Tam Schlueter

Tam Schlueter

Cash thawed the heart of a woman named Tam.

I met Cash recently on a Grand Island construction site. I’ve mentioned a time or a hundred that Schlueterville is supported by construction, with Hunka Burnin’ Hubby and I working shoulder-to-shoulder on projects here and there, big and small. We apply stone and stucco during summer, and do everything else when winter drives us indoors.

Indoor winter work is a full-blown blessing, and we were grateful to find ourselves in a building in downtown Grand Island that was finding new life via a frenetic mix of subcontractors.

There were men smoothing floors with teeth-rattling grinders, drywallers hemming offices, electricians stringing wire, and plumbers rattling pipes. There was dirt and din — swirling dust, curious whoops for no apparent reason, and off-key caterwauling to Van Halen on a radio set to stun. There were hard hats and paint fumes, scissor lifts and scaffolding.

Stand still at the risk of being mashed flat.

Hunka and I were in plaster-repair mode, rolling back the years on columns and walls that had seen the business end of life. Regardless of the dust and the noise and the action, we were thrilled to be warm and protected from the wicked grip of winter.

Beyond the walls of that noisy-warm building was a completely different world.

Outside was where the super men worked — strong, stout specimens shrouded in thick layers of canvas, fleece and wool. Tethered to giant mechanical lifts, super men transformed the face of the building with enormous, heavy panels.

They drove daily from Lincoln and worked sunup to sundown, in conditions that would make ordinary folks cry ice cube tears.

They worked through sleet and heavy winds and single-digit temps — faces red and frosted with each labored breath.

From my warm inside-perch, I glimpsed their world from time to time, noting hands fisted and feet shuffled against the brutal cold.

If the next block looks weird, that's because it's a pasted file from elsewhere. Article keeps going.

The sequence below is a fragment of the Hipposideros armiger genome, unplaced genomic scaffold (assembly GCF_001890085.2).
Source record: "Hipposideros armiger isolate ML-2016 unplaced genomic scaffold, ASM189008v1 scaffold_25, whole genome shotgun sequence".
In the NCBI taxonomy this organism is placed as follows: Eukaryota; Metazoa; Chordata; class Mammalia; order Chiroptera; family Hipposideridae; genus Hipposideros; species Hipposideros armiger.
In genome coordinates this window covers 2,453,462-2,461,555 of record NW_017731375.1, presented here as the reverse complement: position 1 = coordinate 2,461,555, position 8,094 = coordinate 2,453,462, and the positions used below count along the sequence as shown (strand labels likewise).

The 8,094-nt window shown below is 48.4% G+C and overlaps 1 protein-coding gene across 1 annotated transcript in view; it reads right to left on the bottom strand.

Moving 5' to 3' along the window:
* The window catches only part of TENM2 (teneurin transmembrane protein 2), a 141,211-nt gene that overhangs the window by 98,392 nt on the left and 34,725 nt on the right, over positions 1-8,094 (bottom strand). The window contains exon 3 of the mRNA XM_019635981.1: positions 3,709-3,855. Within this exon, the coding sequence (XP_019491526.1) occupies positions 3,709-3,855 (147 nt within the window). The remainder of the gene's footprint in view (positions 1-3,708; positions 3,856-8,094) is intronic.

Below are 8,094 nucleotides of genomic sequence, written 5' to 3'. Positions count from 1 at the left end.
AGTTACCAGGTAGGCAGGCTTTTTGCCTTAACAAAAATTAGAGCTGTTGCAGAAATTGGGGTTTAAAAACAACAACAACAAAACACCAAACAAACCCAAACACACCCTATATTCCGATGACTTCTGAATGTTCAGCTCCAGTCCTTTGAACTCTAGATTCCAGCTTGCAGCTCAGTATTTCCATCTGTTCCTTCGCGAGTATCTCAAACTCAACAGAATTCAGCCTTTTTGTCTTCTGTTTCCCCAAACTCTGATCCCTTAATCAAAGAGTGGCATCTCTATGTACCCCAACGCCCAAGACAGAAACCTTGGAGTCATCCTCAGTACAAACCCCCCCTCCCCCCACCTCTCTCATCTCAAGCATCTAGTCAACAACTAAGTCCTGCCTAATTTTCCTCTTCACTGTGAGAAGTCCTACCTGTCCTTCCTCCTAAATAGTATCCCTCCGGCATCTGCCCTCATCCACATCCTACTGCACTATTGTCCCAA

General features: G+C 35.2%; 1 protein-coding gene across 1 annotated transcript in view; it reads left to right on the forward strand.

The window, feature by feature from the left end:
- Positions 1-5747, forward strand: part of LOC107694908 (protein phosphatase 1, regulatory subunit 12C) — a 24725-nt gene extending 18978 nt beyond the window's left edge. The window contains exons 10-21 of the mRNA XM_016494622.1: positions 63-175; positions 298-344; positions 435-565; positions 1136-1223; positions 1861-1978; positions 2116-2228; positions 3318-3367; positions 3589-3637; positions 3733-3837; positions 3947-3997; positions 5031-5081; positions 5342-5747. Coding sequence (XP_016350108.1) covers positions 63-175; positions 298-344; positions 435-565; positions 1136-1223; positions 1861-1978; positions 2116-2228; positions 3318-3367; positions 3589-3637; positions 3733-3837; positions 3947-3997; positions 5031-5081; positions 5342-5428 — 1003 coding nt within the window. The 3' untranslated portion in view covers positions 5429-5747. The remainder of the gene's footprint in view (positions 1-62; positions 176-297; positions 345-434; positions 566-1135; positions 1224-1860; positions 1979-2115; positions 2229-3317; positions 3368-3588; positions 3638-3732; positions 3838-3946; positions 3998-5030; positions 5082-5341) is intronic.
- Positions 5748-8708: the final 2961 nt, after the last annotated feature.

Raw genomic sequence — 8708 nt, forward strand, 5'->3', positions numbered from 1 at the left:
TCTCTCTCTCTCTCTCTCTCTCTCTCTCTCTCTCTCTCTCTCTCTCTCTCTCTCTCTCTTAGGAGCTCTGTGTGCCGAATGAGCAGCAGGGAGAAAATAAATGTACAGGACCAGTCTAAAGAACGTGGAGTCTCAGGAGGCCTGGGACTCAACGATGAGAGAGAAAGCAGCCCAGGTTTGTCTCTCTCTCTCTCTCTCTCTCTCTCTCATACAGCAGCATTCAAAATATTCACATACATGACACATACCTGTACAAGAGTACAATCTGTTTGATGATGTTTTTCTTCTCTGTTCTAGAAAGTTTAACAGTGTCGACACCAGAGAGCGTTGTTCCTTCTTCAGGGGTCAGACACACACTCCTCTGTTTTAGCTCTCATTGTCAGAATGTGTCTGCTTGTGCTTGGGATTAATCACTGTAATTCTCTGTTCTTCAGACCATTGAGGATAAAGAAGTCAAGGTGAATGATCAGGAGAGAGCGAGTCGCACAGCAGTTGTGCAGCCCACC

They were roughly the age of the Schlueterville sons, and my mother’s heart worried over their welfare through the worst of Nebraska’s winter.

“I can’t stand the sight of you guys working outside in these temps,” I confessed. “Are you guys staying warm enough?” The mercury hovered at 7 degrees with a strong vortex wind.

They were humble and polite, coming inside on rare occasions to defrost before the screaming heater.

“Yes, ma’am,” they said through chattering teeth. “Thanks for asking.”

Nevertheless, I gave them hand warmers of the type you can buy cheap at any hardware store. Super men accepted them with grace and continued their work.

Among them, I came to learn, was a man named Cash. His eyes peered through a fleece face mask, and he said something that stopped me cold.

“Few people notice anyone working outside in winter,” he said. “It’s nice you took the time to pay attention.”

We waved to each other from our inside/outside worlds — a fleeting acknowledgement of human compassion and tough-minded spirit.

Are you OK? Yes, thank you, we’re doing fine.

I invested a couple bucks and a bit of effort — fluff, really — but you’d have thought I’d given them so much more. Cash even surprised me with a batch of cookies one day.

I bawled big, happy tears.

The cookies were from his grandma, and as Grandma-cookies usually are, they were delicious.

I shared them with a few of the guys working inside — the polite Green Bay Packers fan, the cheerful singing Mexican man, and the electrician whose wife was facing a health scare. Like me, those cookies made them smile.

Hunka and I finished our project a few days later, and parted ways with Cash and his crew. I hope they’re staying safe and warm, in winter’s finger-freezing temps. I hope others are watching out for them, too, wherever they land.

It takes remarkably little to make someone’s day. Heck, just acknowledging someone’s existence and encouraging their efforts is more valuable than we can possibly know.

Thank you, Cash, your crew, and your grandma, too, for reminding me that we are all in life together.



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